The female is the one who builds the nest, and it involves three stages. The first stage would be making the foundation by using twigs connected by spider silk, forming an open cup. The second stage would be to build a smaller but tighter cup right on top of that foundation. And the final step would be setting a soft material to the nest’s lining to support the eggs.

These birds are known to be vegetarians, so they feed their young with mostly seeds. However, they also give insects occasionally as it provides protein.

American Goldfinch Behavior

American Goldfinches are diurnal birds, which means that they’re most active during the daytime. At the same time, they are social with other American Goldfinches and are often seen in flocks or foraging in small groups.

They are also acrobatic and are often seen hopping or balancing on plants. When they fly, you’ll observe a wavelike pattern due to their frequent rising and falling. This is possible by flapping their wings a few times to rise, and then they’ll close their wings to fall.

When they are gathered in groups, you’ll observe them imitating the calls of their kind. It’s also the males that sing loudly during these times.

Another thing to note is that these birds are nomadic and won’t spend extended periods in one place.

Tips for Birdwatchers On How To Attract American Goldfinch

As already mentioned above, American Goldfinches are commonly seen all over the US and southern Canada. So, attracting these birds in your backyard is fairly easy as all you’ll need is a feeder and their favorite food.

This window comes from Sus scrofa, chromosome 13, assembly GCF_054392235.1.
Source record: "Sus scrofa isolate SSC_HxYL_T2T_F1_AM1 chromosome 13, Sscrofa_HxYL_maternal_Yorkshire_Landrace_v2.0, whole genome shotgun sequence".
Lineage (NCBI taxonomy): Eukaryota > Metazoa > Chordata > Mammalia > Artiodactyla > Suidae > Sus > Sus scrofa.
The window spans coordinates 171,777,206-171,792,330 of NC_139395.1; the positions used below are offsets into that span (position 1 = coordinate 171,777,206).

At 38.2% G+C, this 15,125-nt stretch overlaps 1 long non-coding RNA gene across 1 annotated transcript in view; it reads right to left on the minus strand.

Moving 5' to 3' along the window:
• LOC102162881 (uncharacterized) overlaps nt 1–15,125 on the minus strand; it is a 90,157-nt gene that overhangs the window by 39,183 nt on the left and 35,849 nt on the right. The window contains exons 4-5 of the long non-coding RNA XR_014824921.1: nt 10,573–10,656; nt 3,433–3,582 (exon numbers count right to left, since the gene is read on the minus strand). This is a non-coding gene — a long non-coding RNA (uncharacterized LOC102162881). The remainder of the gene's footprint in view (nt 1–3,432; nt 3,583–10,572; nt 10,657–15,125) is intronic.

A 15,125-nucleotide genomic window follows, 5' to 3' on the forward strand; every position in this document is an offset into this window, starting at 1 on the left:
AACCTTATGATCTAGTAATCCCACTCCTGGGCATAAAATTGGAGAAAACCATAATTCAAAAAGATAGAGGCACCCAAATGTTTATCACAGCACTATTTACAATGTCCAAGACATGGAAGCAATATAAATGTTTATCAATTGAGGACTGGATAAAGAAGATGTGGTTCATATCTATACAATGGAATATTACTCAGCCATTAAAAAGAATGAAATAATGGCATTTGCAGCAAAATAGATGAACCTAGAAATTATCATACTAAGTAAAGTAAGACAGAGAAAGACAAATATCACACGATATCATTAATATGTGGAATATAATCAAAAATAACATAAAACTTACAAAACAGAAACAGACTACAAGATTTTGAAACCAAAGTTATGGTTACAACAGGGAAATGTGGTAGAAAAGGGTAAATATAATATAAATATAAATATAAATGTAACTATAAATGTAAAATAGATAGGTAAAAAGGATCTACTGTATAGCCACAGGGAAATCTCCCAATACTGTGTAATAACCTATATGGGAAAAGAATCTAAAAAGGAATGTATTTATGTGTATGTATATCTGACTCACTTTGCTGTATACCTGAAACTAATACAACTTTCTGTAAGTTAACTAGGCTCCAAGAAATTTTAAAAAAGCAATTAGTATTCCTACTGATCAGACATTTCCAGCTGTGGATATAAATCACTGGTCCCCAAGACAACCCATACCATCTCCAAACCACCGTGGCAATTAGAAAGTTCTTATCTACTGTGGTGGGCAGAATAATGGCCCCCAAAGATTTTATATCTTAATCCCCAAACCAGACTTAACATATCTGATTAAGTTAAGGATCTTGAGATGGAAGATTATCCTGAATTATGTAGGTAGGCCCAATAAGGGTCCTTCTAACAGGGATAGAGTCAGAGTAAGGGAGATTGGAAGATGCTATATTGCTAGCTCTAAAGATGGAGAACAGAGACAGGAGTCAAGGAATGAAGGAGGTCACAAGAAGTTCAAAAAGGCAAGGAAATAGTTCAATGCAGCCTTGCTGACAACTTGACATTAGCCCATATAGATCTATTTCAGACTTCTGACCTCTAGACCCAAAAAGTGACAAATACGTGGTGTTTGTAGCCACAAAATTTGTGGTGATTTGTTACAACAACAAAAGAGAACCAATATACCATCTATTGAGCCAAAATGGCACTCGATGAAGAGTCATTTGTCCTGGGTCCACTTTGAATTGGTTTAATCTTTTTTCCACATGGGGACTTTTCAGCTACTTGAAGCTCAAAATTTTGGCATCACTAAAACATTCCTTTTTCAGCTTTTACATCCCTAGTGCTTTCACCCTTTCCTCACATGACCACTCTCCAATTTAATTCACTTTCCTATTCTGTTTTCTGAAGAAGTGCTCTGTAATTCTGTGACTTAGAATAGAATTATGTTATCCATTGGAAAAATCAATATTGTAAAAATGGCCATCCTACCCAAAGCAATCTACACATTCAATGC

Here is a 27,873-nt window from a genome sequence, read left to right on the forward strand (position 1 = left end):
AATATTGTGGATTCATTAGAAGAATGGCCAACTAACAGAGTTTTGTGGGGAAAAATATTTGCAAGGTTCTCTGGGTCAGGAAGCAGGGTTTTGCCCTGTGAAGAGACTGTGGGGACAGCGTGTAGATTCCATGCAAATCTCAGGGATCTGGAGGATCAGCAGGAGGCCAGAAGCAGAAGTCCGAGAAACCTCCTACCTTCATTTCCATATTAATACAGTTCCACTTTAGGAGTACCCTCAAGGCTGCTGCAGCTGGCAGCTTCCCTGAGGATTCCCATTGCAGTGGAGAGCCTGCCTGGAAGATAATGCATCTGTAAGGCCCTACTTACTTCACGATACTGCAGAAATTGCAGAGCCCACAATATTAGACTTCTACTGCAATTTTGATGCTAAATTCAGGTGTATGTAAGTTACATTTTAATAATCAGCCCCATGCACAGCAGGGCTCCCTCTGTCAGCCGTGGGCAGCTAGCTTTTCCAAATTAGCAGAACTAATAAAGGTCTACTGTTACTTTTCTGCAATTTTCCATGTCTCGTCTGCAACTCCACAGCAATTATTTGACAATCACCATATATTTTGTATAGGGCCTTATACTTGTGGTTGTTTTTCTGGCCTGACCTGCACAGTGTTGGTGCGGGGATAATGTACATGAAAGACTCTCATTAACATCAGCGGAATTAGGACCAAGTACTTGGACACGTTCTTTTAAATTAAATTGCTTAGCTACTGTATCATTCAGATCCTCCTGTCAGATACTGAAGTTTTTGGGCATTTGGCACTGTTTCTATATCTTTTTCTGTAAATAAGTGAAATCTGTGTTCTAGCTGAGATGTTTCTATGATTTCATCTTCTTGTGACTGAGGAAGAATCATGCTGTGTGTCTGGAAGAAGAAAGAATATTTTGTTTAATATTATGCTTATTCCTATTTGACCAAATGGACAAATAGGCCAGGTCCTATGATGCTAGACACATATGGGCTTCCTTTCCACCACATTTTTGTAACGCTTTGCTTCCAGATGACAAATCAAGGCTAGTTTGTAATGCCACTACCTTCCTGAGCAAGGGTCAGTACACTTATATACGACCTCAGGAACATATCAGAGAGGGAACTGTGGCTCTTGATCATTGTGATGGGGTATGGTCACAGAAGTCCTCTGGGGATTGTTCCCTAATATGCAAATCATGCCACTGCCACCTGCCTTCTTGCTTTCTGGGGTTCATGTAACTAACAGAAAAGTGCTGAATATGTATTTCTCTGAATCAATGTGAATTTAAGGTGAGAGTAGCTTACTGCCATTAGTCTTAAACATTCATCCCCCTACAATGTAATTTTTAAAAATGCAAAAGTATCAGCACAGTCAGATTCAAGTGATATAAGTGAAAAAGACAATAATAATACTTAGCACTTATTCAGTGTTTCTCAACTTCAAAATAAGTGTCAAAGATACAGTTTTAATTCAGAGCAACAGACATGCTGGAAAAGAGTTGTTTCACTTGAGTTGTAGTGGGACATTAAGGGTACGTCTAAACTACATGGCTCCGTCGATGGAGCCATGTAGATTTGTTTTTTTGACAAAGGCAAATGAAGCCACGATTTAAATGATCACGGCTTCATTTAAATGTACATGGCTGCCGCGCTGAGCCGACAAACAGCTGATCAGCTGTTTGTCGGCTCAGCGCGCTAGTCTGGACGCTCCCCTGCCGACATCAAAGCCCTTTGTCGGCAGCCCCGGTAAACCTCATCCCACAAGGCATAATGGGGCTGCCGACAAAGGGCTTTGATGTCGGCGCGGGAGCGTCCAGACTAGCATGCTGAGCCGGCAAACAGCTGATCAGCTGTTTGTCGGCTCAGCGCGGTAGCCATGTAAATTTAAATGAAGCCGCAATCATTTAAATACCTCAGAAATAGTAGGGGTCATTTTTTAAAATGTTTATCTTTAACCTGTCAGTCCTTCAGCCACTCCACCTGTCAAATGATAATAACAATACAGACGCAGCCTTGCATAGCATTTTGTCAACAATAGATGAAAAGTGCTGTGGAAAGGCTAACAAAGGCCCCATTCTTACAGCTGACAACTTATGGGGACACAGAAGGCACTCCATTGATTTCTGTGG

American Goldfinches love thistle or nyjer seeds. These are their favorite. You can simply place the seeds in a bird feeder and hang the feeder on a tree in your backyard to witness the birds fly in. But to make it more effective, putting something yellow on the feeder, like a ribbon, for example, will attract the birds more.

If you want to attract American Goldfinches continuously, you can also touch-up your backyard. Plant some of their favorite seed plants like the cosmos, thistles, sunflowers, and more.

Place some bird baths around the backyard, too. The better you can provide for them, the more frequently they’ll come back.

Fun & Interesting Facts

  • American Goldfinches are the only finches in their family that can molt and grow new feathers twice in one year.
  • Their flight call resembles “po-ta-to-chip.”
  • They are considered vegetarians and eat mostly seeds.
  • They are acrobatic birds.
  • Female American Goldfinches fly in a zigzag motion while being chased by a male during courtship.
  • The American Goldfinch is the state bird of New Jersey, Iowa, and Washington.

Explore More Species in This Family

  • Evening Grosbeak
  • Pine Grosbeak
  • Gray-crowned Rosy-Finch
  • Black Rosy-Finch
  • Brown-capped Rosy Finch
  • House Finch
  • Purple Finch
  • Cassin’s Finch
  • Common Redpoll
  • Hoary Redpoll
  • Red Crossbill
  • Cassia Crossbill
  • White-winged Crossbill
  • Pine Siskin
  • Lesser Goldfinch
  • Lawrence Goldfinch
American Goldfinch